EMA has now set up an infrastructure to support the monitoring of the efficacy and safety of COVID-19 treatments and vaccines when used in day-to-day clinical practice. This is underpinned by three contracts for observational research that EMA has signed with academic and private partners over recent months, to be ready to effectively monitor vaccines in the real world as soon as they are authorised, and support the safe and effective use of COVID-19 vaccines and medicines.
The latest contract was finalised in mid-July with Utrecht University and the University Medical Center Utrecht as coordinators of the CONSIGN project (‘COVID-19 infectiOn aNd medicineS In preGNancy’). This project will collect data on the impact of COVID-19 in pregnancy in order to guide decision-making about vaccine indications, vaccination policies and treatment options for COVID-19 in pregnant women. CONSIGN will analyse existing data sources (e.g. electronic health records, hospital data) and cohorts of pregnant women to provide information on the effect of infection and its treatments in different trimesters of pregnancy and on neonates. The project will be carried out in collaboration with the ConcePTION consortium, which was established under the EU’s Innovative Medicines Initiative, the COVI-PREG project and the International Network of Obstetric Survey Systems (INOSS) network.
In June, EMA contracted the company IQVIA with a project to build a framework for the conduct of multicentre cohort studies on the use of medicines in COVID-19 patients. This project will include the identification of large national cohorts of COVID-19 patients and appropriate comparator groups, the development of a study protocol template for multinational studies as well as the establishment of a collaborative framework for researchers. The project will be carried out in collaboration with the European Health Data & Evidence Network (EHDEN) consortium, which was established under the Innovative Medicines Initiative and includes the Erasmus Medical Centre in Rotterdam and the University of Oxford as project lead and research coordinator, respectively.*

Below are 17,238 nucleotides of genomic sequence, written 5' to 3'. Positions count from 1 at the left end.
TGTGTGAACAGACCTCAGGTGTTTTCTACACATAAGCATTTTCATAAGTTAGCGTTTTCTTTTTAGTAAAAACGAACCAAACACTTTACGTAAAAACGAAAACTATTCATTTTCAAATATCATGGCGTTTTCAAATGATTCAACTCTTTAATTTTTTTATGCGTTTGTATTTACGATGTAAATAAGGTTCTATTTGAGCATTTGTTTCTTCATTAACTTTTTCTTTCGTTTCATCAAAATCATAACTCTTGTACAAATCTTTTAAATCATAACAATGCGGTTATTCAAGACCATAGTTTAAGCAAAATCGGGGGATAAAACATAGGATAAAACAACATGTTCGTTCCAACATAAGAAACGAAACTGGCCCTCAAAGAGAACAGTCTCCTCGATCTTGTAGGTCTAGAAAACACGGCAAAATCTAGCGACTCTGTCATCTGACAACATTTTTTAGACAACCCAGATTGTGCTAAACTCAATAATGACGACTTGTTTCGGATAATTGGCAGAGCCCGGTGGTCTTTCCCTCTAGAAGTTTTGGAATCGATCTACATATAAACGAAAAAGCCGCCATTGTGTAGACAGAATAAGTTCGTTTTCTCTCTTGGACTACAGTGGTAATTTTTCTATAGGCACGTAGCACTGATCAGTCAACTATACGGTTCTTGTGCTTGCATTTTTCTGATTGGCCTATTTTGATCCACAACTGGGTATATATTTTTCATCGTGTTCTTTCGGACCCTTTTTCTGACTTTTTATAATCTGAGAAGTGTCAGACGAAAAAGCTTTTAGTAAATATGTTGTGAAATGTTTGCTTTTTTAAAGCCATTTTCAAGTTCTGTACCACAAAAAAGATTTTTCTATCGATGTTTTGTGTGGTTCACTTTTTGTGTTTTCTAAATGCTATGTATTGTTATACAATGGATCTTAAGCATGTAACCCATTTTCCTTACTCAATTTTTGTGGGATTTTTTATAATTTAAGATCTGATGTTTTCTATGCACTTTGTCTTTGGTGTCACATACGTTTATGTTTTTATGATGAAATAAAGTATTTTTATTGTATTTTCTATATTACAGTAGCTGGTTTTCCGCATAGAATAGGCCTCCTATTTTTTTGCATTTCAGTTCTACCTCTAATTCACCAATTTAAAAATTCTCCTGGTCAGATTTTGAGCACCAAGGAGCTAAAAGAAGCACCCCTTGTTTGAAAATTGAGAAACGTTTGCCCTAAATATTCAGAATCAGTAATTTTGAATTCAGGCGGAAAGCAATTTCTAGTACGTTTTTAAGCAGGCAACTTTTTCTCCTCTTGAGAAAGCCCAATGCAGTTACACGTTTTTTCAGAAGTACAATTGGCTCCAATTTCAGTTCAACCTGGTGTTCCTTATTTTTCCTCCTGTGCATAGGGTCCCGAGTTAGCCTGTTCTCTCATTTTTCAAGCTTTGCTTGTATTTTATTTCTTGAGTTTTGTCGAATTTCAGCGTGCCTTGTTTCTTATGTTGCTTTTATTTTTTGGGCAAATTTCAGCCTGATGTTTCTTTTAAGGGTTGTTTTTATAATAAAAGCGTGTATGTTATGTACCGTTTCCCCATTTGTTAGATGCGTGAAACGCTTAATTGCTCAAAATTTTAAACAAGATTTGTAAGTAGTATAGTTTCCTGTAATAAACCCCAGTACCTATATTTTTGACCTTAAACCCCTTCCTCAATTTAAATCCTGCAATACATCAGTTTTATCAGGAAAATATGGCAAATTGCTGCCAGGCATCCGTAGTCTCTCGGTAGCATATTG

In May, EMA commissioned the ACCESS project (‘vACcine Covid-19 monitoring readinESS’) for preparatory research into data sources and methods that can be used to monitor the safety, effectiveness and coverage of COVID-19 vaccines in clinical practice, once authorised.
Research using epidemiological methods on real-world data will provide additional information from clinical practice to complement data collected pre-authorisation through clinical trials and post-authorisation through the EU’s regular safety-monitoring activities.
Complementary to the contracts put in place, EMA is also contributing to COVID-19 work to strengthen methods guidance, transparency and international collaboration. Specifically, the European Network of Centres for Pharmacoepidemiology and Pharmacovigilance (ENCePP), which is coordinated by EMA, has recently published the 8th revision of the ENCePP Guide on methodological standards in pharmacoepidemiology. It includes the contribution from 33 authors and 551 references to support researchers in generating reliable and reproducible evidence. The foreword to this revision highlights the importance of the guide for COVID-19 observational studies to provide valid results useful for clinicians and regulators, guiding the reader to the chapters that may be particularly relevant for such studies.
Observational research is an important pillar in the post-marketing surveillance of COVID-19 treatments and vaccines and EMA has called for transparency for protocols and results, as well as collaboration between researchers, to ensure high-quality, powerful studies. To facilitate this, ENCePP has set up a dedicated COVID-19 response group. EMA and ENCePP are encouraging researchers to register their pharmacoepidemiological studies (and make study protocols and reports public) in the European Union electronic register of post-authorisation studies (EU PAS Register), to ensure transparency on the various research efforts.
EMA is also fostering international collaboration on observational research through the International Coalition of Medicines Regulatory Authorities (ICMRA), with the agreement to step up cooperation in three areas: pregnancy research, building international clinical cohorts of COVID-19 patients and preparing a strong infrastructure for monitoring the safety and effectiveness of vaccines.
The outcome of the various projects conducted on observational research will be fed into the work of EMA’s COVID-19 EMA pandemic Task Force (COVID-ETF) and EMA’s scientific committees, to ensure that this evidence is translated into scientific opinions on the optimal use of the medicines and vaccines concerned.
* This sentence was corrected on 22 July 2020 to reflect the project roles of the two institutions.